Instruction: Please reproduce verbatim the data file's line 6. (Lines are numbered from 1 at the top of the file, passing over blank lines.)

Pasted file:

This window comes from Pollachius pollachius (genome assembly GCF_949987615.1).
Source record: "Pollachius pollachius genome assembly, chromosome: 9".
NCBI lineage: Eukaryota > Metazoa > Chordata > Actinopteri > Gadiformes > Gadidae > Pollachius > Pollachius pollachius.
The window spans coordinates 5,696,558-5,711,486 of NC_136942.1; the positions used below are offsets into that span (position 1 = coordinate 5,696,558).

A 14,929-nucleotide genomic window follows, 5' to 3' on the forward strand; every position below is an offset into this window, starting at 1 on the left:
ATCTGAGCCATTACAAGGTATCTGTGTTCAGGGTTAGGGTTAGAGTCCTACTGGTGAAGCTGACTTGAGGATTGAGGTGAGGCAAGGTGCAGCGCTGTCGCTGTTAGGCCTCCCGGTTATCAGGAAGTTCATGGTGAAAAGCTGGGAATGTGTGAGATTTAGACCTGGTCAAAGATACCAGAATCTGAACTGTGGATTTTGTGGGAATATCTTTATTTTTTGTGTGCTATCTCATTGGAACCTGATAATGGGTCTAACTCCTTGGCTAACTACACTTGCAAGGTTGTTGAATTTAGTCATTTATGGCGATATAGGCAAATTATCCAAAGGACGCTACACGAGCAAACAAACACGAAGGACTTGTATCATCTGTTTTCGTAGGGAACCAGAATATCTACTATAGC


ATCTGAGCCATTACAAGGTATCTGTGTTCAGGGTTAGGGTTAGAGTCCTACTGGTGAAGCTGACTTGAGGATTGAGGTGAGGCAAGGTGCAGCGCTGTCGCTGTTAGGCCTCCCGGTTATCAGGAAGTTCATGGTGAAAAGCTGGGAATGTGTGAGATTTAGACCTGGTCAAAGATACCAGAATCTGAACTGTGGATTTTGTGGGAATATCTTTATTTTTTGTGTGCTATCTCATTGGAACCTGATAATGGGTCTAACTCCTTGGCTAACTACACTTGCAAGGTTGTTGAATTTAGTCATTTATGGCGATATAGGCAAATTATCCAAAGGACGCTACACGAGCAAACAAACACGAAGGACTTGTATCATCTGTTTTCGTAGGGAACCAGAATATCTACTATAGC